Sunday, 15 May 2011

Public Sector Pay - statistical quackery posing as academic research..again

At the beginning of this week the "thinktank" Policy Exchange mused about public sector pay. They claimed to have discovered, through rigorous research of course, that public sector workers are paid 40% more than private sector workers. Startled? Of course you are! Does this claim stand up to even a moment's serious scrutiny? Of course it doesn't! But maybe that's not the point.

This remarkable figure is derived from the simple measure of comparing the average hourly pay of the two sectors....yes gets no more sophisticated than that. The PE "research" fails to actually compare like with like. No account is taken of the fact that the public sector workforce is on average more highly qualified with a greater proportion of skilled workers and professionals. No attempt is made to compare a job with anything approaching a similar job in each sector. As one commentator has observed, it's like comparing the pay of a neurosurgeon with that of a bartender and concluding that the neurosurgeon is overpaid!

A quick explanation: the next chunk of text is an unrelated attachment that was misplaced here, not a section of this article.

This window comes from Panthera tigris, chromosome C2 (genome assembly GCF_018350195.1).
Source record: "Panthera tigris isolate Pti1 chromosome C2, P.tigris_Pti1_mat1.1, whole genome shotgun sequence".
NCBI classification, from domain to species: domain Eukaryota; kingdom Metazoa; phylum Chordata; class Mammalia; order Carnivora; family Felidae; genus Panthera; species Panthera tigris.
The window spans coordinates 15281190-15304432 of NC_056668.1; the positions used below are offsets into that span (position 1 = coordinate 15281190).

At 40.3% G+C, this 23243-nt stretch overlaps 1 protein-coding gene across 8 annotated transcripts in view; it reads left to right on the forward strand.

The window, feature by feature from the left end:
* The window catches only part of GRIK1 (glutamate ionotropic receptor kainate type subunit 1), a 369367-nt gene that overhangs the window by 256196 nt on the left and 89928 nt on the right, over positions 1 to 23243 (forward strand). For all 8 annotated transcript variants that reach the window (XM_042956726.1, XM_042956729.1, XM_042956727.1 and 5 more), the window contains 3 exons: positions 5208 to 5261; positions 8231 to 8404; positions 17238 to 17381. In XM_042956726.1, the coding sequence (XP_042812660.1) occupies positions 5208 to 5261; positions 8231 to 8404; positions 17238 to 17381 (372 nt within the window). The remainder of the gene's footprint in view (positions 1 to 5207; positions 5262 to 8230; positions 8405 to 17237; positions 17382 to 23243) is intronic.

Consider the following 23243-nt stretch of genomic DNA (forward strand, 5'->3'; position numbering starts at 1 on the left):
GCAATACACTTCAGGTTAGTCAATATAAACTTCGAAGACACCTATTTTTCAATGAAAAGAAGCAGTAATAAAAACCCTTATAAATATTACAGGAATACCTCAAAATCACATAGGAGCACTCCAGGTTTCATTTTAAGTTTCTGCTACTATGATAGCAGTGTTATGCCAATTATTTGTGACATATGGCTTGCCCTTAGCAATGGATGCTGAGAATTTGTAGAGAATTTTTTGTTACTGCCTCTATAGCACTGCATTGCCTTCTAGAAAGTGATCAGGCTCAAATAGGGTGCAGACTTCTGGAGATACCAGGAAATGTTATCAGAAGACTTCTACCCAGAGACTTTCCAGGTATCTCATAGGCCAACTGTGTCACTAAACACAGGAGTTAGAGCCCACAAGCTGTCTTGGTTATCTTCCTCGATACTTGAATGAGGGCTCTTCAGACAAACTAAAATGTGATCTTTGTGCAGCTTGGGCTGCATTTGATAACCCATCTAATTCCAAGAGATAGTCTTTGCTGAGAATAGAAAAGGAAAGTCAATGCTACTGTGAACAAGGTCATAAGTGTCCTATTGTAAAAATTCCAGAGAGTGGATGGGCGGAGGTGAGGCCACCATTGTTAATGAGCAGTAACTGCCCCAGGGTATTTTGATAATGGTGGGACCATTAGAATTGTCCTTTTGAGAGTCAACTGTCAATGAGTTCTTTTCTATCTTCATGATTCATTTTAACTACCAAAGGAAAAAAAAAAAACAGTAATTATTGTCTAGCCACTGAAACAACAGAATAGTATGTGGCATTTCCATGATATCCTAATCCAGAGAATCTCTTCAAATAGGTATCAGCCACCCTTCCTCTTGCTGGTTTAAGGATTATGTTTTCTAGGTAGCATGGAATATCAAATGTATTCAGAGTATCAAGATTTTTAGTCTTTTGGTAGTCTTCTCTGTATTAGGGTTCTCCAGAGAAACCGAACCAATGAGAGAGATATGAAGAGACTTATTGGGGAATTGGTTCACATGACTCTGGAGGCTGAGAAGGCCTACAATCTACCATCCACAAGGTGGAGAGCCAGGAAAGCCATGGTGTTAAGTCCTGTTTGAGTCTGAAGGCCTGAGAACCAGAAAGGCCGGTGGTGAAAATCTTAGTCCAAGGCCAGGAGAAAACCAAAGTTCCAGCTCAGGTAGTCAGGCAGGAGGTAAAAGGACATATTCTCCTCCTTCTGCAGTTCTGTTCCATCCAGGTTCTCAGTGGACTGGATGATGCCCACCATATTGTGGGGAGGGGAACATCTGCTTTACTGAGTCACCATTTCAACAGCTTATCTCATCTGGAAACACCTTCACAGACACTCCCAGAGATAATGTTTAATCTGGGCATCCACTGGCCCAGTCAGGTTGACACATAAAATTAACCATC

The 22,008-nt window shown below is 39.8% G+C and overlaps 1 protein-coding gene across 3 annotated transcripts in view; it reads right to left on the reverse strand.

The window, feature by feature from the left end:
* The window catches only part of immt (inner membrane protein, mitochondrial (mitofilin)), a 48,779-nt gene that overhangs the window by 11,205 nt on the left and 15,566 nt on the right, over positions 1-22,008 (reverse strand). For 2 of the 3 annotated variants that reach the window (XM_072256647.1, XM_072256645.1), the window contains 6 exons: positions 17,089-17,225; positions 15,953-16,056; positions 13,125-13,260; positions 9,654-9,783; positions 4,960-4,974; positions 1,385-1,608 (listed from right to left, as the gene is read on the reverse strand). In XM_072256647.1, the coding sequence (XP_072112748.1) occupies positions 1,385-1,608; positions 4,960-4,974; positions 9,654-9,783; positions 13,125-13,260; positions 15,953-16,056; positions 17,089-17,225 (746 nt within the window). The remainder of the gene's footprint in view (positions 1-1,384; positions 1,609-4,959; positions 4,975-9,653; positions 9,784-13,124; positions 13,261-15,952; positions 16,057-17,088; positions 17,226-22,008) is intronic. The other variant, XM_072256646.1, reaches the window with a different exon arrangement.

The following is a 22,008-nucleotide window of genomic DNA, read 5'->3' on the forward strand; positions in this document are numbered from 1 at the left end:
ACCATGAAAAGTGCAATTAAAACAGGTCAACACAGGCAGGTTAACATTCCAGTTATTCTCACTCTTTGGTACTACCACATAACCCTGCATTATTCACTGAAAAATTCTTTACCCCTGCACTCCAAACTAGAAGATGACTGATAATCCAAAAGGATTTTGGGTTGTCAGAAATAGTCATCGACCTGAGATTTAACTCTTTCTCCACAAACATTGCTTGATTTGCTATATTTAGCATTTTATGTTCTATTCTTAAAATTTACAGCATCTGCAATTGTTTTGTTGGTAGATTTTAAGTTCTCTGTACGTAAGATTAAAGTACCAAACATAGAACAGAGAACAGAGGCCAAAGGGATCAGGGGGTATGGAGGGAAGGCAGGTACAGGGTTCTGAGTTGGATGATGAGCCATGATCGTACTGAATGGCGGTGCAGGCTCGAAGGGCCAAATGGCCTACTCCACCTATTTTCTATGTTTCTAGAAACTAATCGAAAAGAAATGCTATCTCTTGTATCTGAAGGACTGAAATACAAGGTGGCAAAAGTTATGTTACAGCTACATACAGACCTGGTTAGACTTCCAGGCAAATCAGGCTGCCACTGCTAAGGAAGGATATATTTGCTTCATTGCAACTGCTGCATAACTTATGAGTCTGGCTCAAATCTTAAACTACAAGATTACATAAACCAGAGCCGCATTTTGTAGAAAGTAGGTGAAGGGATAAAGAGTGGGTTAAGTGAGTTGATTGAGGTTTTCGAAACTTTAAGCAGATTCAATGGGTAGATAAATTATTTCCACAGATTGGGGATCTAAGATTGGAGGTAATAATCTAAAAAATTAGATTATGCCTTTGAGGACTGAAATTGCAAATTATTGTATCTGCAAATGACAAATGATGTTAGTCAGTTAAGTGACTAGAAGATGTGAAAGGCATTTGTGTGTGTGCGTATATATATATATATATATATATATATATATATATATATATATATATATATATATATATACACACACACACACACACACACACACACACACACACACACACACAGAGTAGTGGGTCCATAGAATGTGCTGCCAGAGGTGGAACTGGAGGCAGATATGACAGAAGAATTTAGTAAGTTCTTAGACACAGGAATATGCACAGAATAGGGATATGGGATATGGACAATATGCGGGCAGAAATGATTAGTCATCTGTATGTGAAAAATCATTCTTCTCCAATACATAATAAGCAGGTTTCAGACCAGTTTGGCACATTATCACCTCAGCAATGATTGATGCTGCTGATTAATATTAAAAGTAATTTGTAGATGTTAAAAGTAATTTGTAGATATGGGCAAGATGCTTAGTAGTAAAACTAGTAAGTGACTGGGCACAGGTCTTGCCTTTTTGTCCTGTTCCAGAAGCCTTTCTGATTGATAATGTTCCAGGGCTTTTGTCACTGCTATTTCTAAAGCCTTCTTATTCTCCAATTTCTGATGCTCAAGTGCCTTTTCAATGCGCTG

Of course, in many cases no such comparison is possible, as some jobs are only done in the public sector and some only in the private sector, but PE don't even try.

If you take a job that is done in both sectors - teaching, the PE would have you belive that a teacher in the independent sector is earning 40% less than a teacher in the state sector. That's a pay differential of some ten to fifteen thousand a year. Is this credible? Would independent schools ever be able to attract any teachers with a pay gap that wide?

Local authority-employed cleaners, who earn barely more than the minimum wage, are earning 40% more than cleaners in the private sector? Would PE care to inform us which cleaning firms are breaking the law?

The Institute for Fiscal Studies says that the public sector "premium" is more like 6%, but even that is most likely due to the fact that gender discrimination in the public sector is being eliminated in the public sector to a much greater extent than in the private. There is also the fact that many of the lowest paid public sector staff have actually been contracted out to the private sector, which further distorts the figures.

What is really happening is that "think tanks" like Policy Exchange are in reality making a political attack on public sector workers. It's all about softening up public opinion to make workers in both sector easier to divide.

No comments: